Dancing Cat Records
A review written for the Folk & Acoustic Music Exchange
It has been only over the last half century that Hawaiian slack key guitar playing has emerged from the shadows. Rather like Irish harp, its role had been that of accompaniment. Yet with its slides, strong bass lines, delicate finger movements and harmonics, all mimicking the singing and chanting of Hawaii, it has evolved into a fascinating, evocative individual style worthy of a greater audience. |
Led Kaapana is a leader of the slack key renaissance, breathing great life into the music, adept at all elements of the style, as is perhaps shown best on Ninipo Ho'onipo. This is a slow rolling tune with an insistent bass on first and third beats, leaving the melody to fill the spaces in between, typical elements in traditional playing. At times, Kaapana plucks the strings close to the bridge, bringing out a metallic sound, which contrasts well with the warmth of the more frequent picking over the sound hole. He hammers on and pulls off, creating a falsetto effect until a final flourish on harmonics sweetly draws the tune to a conclusion. This track is then followed by a song on which his strummed accompaniment creates similar effects, though now in a subsidiary role.
This album mainly presents solo pieces with Kaapana making full use of the guitar to create his aural images. Hawaii is volcanoes and fields, ocean and shoreline, a lush and tropical as well as harsh and dry land; the spirit of aloha and of the family and community are strong in the daily life of the people - the music reflects all these things. (The title track refers to a beach formed from lava near Kalapana, his home village on the Big Island of Hawaii, a village which was mostly wiped out in a lava flow 10 years ago.)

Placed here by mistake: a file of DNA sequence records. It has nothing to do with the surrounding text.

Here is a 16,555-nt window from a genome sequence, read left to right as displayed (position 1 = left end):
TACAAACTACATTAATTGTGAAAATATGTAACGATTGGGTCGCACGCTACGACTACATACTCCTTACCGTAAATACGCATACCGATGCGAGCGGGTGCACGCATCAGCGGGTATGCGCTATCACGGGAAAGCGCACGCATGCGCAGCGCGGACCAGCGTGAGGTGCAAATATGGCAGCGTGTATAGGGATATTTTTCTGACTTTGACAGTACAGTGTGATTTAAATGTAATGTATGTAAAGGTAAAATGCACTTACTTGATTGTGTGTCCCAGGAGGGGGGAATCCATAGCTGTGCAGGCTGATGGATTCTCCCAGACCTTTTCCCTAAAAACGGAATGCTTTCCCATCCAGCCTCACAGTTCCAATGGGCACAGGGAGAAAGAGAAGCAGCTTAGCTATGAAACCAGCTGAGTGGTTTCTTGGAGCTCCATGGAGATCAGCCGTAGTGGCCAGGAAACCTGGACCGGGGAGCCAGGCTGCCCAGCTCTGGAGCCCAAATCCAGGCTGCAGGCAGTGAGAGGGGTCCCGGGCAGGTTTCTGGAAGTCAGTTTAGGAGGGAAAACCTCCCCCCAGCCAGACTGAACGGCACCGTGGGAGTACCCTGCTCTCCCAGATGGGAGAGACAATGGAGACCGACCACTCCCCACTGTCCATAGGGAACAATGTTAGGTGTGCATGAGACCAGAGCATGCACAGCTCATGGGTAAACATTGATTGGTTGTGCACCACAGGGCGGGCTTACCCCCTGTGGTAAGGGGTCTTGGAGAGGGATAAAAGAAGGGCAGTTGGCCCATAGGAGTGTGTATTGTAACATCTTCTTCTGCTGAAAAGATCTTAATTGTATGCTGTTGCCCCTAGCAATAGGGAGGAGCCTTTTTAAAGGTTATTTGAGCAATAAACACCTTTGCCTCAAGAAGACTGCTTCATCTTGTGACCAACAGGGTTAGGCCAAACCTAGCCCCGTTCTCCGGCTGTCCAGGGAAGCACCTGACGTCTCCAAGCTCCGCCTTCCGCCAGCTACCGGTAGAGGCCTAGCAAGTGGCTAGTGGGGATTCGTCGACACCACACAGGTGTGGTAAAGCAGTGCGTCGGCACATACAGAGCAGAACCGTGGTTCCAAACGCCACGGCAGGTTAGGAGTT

Many of the tunes are older Hawaiian melodies, though Kaapana adds a couple of Tahitian tunes as well as a medley of hymns and a piece which grew out of his improvisations. Slack key playing revolves around alternative tunings, all of which are noted in the excellent accompanying sleeve notes; he features six different tunings on this album.
He is also adept on a number of other instruments and includes a six minute track on autoharp, an instrument probably introduced by German immigrants to the island 150 years ago. For me, this is the weakest track. Much as I can appreciate his skill and inventiveness, eventually the sweetness inherent in the instrument grates.
He is joined on two tracks by other musicians. Producer George Winston sits in on one, playing piano, echoing Kaapana's cascades with a slow, near barroom bravado. There is a question-and-answer effect, as Winston takes the melody and Kaapana creates a warm undercurrent, only for the roles to reverse on the next verse as each instrument adopts the character of the other.
Salomila/New 'Opihi Moemoe is an inspiring duet - two tunes played simultaneously, the former by Led and the latter by slack key legend Leonard Kwan. The focus ebbs and flows between the two players. The even balance between the two instruments allows the shared bass line to anchor the melodies which beautifully complement each other in their harmony and counterpoint.
Much as I love Kaapana's playing, it's a disappointment to find only one song on the album. Rippling waves of notes open Ninipo Ho'onipo and then turn into a strum which incorporates the bass, rhythm and melody as a setting for his gentle approach to this love song. Just as with his instrumental work, Kaapana has an affinity with the songs of his Hawaiian homeland.